How healthy is your meal deal?
As the Welsh government clamps down on cheap lunch promotions that are often high in fat, salt and calories, we reveal tips for choosing the most nutritious options
Meal deals may be a quick and convenient way to grab lunch on a budget, but these combinations of a main, snack and drink can have high levels of fat, sugar and salt. So much so that the Welsh government has announced plans to restrict unhealthy meal deals from 2025 in its anti-obesity drive.
The good news is not all meal deals are unhealthy, and the amount of nutrients changes dramatically depending on which elements you choose: a sandwich vs a salad; fruit vs a chocolate bar; full sugar fizzy drink vs water.
Registered dietitian Juliette Kellow reveals how to make the most out of your meal deal, from following NHS advice to deciphering the food labels.
How to choose a healthy meal deal
Make sure you include the five main food groups
The NHS Eatwell guide recommends that every meal contains a combination of vegetables and fruit, starchy carbohydrates, protein, dairy and oils. So for your carbohydrates choose a sandwich with brown bread, although wholemeal or granary are best. Alternatively, consider a salad with couscous or bulgur wheat.
Tuna, egg, falafel, beans, lentils or prawns in a salad or sandwich are your protein, and fruit or vegetable sticks make up the snack. A yogurt or the cheese filling in a sandwich is the dairy component.
More like this
Check the traffic light food labels
Look at the labelling on the front of the pack to see if the nutritional information is colour coded. The colours – green, amber and red – tell you at a glance if the food has high levels of calories, saturated fat, sugar and salt. Opt for foods that have mostly green and orange on the label. Ingredients are listed in order of quantity – the higher up the ingredient is in the list, the more there is in that product.
In a pasta salad, pasta should be listed first, and hopefully the vegetables (such as sweetcorn and tomatoes) next.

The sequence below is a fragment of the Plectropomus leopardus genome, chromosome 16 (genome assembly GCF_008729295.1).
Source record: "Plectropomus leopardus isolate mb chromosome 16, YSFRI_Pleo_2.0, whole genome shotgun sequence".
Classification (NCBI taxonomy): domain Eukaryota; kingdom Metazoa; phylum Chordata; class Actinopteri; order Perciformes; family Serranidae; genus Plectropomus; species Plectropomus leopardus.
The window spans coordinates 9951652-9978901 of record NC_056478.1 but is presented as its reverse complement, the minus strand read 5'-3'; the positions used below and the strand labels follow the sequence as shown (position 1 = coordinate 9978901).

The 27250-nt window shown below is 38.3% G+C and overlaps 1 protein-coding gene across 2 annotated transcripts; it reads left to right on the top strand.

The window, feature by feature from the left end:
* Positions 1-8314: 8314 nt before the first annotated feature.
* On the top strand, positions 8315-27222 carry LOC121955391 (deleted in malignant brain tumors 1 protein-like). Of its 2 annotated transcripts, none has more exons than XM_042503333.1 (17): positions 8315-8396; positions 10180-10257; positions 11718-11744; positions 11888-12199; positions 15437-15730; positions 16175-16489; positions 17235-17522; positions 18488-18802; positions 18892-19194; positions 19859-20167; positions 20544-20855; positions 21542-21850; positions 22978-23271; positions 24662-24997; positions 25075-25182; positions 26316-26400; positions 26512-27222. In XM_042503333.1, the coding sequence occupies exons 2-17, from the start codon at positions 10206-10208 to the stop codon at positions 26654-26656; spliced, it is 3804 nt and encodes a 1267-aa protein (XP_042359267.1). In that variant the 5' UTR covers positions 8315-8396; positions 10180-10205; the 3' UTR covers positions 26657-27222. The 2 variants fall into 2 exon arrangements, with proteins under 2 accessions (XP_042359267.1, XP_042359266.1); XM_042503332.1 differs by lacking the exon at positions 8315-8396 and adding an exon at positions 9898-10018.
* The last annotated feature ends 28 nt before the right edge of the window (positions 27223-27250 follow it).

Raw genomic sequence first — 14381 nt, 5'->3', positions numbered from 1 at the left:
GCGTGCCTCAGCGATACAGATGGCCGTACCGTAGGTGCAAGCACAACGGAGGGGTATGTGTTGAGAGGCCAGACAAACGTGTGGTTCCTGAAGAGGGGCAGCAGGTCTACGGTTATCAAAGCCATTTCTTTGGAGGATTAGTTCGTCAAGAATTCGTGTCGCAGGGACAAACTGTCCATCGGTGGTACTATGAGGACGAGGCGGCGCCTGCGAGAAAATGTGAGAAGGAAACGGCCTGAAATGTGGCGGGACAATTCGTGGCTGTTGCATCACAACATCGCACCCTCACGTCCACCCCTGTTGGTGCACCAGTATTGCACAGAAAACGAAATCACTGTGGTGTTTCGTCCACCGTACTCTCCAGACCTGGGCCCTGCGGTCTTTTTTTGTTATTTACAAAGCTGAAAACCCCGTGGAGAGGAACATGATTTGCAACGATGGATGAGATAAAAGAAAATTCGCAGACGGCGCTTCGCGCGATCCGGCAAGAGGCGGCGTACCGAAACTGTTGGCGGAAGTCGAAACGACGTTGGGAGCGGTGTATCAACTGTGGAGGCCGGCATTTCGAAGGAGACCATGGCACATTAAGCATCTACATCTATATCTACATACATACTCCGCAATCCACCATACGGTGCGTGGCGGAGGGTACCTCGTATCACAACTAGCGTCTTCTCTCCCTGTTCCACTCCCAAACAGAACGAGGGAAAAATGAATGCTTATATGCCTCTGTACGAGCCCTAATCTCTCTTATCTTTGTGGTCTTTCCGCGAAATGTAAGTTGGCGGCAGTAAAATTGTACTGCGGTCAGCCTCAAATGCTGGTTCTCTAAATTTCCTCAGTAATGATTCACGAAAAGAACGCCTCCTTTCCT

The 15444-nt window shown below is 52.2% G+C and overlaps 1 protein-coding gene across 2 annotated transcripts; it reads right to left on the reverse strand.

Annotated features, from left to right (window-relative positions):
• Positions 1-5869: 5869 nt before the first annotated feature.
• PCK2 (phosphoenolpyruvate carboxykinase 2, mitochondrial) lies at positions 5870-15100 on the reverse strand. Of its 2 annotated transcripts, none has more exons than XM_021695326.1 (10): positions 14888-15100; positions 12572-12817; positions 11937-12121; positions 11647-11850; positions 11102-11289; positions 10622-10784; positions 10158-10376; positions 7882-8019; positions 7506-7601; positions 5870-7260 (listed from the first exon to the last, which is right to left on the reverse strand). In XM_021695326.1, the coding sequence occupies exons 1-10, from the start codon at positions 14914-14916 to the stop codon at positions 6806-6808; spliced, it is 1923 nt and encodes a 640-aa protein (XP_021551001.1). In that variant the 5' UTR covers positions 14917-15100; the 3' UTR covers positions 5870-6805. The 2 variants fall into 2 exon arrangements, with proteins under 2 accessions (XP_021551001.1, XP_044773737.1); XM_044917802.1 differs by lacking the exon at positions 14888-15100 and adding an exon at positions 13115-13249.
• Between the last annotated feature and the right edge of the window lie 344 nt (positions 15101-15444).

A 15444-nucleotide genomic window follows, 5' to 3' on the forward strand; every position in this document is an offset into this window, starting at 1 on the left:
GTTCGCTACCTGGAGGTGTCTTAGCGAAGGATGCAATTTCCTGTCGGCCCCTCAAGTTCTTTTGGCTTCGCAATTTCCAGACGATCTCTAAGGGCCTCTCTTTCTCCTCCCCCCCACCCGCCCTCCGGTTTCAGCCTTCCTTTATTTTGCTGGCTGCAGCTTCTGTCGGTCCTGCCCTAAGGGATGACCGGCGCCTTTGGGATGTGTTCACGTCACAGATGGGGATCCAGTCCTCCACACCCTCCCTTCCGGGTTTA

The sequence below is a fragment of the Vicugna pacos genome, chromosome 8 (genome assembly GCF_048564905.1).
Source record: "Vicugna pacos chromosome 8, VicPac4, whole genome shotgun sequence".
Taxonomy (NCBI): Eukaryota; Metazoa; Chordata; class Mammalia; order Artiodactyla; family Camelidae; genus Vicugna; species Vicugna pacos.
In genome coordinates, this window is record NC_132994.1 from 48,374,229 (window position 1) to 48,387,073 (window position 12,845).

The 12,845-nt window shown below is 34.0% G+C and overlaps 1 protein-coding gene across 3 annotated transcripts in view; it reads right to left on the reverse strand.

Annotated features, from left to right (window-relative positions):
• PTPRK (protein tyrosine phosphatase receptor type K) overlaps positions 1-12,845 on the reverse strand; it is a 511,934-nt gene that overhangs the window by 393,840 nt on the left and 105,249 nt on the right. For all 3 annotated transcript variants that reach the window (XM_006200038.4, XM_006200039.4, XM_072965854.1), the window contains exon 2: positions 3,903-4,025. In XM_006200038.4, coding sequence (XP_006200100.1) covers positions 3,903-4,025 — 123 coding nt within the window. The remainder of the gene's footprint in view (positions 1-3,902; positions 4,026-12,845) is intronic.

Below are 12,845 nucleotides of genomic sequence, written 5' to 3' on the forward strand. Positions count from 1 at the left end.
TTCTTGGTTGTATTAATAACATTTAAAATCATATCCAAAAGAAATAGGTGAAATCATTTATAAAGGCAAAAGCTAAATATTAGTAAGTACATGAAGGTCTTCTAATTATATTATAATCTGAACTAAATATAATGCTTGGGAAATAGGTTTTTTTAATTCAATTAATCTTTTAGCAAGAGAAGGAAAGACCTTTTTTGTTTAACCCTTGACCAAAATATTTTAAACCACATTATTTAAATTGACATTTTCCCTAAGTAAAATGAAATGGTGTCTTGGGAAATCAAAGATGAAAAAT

It will also give you an idea of how many additives, sweeteners and sugars there are in the product as they should be listed last.
Add up the final meal deal calorie count
Most products will list the percentage of reference intake (RI), which is the guideline for how much of each nutrient we should be eating each day. These are: 2,000 calories, 70g of fat, 20g of saturates, 260g of carbs, 90g of sugars, 50g of protein and less than 6g of salt.
Add together the RI on each of your three items – the meal deal’s total should provide about a third of the daily guidelines for each of those food groups and 33 per cent of your daily calories.
How to spot if your food is high in fat, salt and sugar
Arm yourself with the guidelines so you know what makes food high or low in fat, sugar and salt – this should help you pick a healthy meal deal at a glance.
Less than 3g per 100g is low fat
More than 17.5g per 100g is high fat
Less than 5g per 100g is low sugar
More than 22.5g of total sugars per 100g
Less than 0.3g per 100g is low salt (or 0.1g sodium)
More than 1.5g of salt per 100g (or 0.6g sodium)
Be aware of hidden salt
Meal deals can be high in salt because many of the components, including bread and sandwich fillings such as ham, can be considered processed, if not ultra processed food, and are high in salt.
Remember, if you add in crisps you’re adding more salt. Stick with fresh fruit, vegetable sticks and choose water over soft drinks.
Like this? Now check out...
All health content on bbcgoodfood.com is provided for general information only, and should not be treated as a substitute for the medical advice of your own doctor or any other health care professional. If you have any concerns about your general health, you should contact your local health care provider. See our website terms and conditions for more information.